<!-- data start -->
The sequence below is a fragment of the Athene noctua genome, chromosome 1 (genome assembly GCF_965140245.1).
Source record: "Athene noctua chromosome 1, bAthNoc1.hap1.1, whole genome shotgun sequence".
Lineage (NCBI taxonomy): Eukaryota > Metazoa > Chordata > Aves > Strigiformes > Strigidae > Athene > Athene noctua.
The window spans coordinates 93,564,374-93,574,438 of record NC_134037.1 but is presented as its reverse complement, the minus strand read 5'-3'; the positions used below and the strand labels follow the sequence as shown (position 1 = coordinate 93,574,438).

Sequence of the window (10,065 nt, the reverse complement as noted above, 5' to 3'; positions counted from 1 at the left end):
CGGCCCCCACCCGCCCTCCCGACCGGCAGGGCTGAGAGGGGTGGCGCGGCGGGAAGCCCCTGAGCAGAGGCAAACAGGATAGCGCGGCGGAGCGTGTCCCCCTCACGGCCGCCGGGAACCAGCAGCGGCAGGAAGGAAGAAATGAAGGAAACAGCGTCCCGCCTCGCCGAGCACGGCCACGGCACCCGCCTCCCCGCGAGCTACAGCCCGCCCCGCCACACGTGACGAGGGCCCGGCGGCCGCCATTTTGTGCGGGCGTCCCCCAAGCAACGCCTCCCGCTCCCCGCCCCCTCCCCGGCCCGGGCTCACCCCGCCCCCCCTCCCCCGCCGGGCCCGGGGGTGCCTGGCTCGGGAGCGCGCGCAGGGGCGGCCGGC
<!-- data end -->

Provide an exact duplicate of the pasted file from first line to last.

The sequence below is a fragment of the Athene noctua genome, chromosome 1 (genome assembly GCF_965140245.1).
Source record: "Athene noctua chromosome 1, bAthNoc1.hap1.1, whole genome shotgun sequence".
Lineage (NCBI taxonomy): Eukaryota > Metazoa > Chordata > Aves > Strigiformes > Strigidae > Athene > Athene noctua.
The window spans coordinates 93,564,374-93,574,438 of record NC_134037.1 but is presented as its reverse complement, the minus strand read 5'-3'; the positions used below and the strand labels follow the sequence as shown (position 1 = coordinate 93,574,438).

Sequence of the window (10,065 nt, the reverse complement as noted above, 5' to 3'; positions counted from 1 at the left end):
CGGCCCCCACCCGCCCTCCCGACCGGCAGGGCTGAGAGGGGTGGCGCGGCGGGAAGCCCCTGAGCAGAGGCAAACAGGATAGCGCGGCGGAGCGTGTCCCCCTCACGGCCGCCGGGAACCAGCAGCGGCAGGAAGGAAGAAATGAAGGAAACAGCGTCCCGCCTCGCCGAGCACGGCCACGGCACCCGCCTCCCCGCGAGCTACAGCCCGCCCCGCCACACGTGACGAGGGCCCGGCGGCCGCCATTTTGTGCGGGCGTCCCCCAAGCAACGCCTCCCGCTCCCCGCCCCCTCCCCGGCCCGGGCTCACCCCGCCCCCCCTCCCCCGCCGGGCCCGGGGGTGCCTGGCTCGGGAGCGCGCGCAGGGGCGGCCGGC